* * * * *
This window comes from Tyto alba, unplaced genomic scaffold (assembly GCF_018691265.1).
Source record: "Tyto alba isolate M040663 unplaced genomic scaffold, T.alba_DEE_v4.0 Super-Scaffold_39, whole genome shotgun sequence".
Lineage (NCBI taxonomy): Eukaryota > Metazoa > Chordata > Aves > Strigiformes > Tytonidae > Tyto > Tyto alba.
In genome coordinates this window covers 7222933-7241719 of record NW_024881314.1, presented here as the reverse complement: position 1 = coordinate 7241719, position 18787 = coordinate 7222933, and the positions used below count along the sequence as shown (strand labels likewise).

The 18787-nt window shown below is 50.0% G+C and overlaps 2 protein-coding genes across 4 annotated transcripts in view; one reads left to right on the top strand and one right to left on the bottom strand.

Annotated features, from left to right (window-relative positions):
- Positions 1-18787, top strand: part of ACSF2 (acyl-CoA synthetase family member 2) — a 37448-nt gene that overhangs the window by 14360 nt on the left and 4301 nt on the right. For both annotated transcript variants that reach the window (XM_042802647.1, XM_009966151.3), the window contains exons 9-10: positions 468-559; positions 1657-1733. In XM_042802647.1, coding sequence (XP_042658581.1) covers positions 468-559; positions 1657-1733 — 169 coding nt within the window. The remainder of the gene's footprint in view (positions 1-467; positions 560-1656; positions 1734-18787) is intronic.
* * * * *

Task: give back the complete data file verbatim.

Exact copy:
This window comes from Tyto alba, unplaced genomic scaffold (assembly GCF_018691265.1).
Source record: "Tyto alba isolate M040663 unplaced genomic scaffold, T.alba_DEE_v4.0 Super-Scaffold_39, whole genome shotgun sequence".
Lineage (NCBI taxonomy): Eukaryota > Metazoa > Chordata > Aves > Strigiformes > Tytonidae > Tyto > Tyto alba.
In genome coordinates this window covers 7222933-7241719 of record NW_024881314.1, presented here as the reverse complement: position 1 = coordinate 7241719, position 18787 = coordinate 7222933, and the positions used below count along the sequence as shown (strand labels likewise).

The 18787-nt window shown below is 50.0% G+C and overlaps 2 protein-coding genes across 4 annotated transcripts in view; one reads left to right on the top strand and one right to left on the bottom strand.

Annotated features, from left to right (window-relative positions):
- Positions 1-18787, top strand: part of ACSF2 (acyl-CoA synthetase family member 2) — a 37448-nt gene that overhangs the window by 14360 nt on the left and 4301 nt on the right. For both annotated transcript variants that reach the window (XM_042802647.1, XM_009966151.3), the window contains exons 9-10: positions 468-559; positions 1657-1733. In XM_042802647.1, coding sequence (XP_042658581.1) covers positions 468-559; positions 1657-1733 — 169 coding nt within the window. The remainder of the gene's footprint in view (positions 1-467; positions 560-1656; positions 1734-18787) is intronic.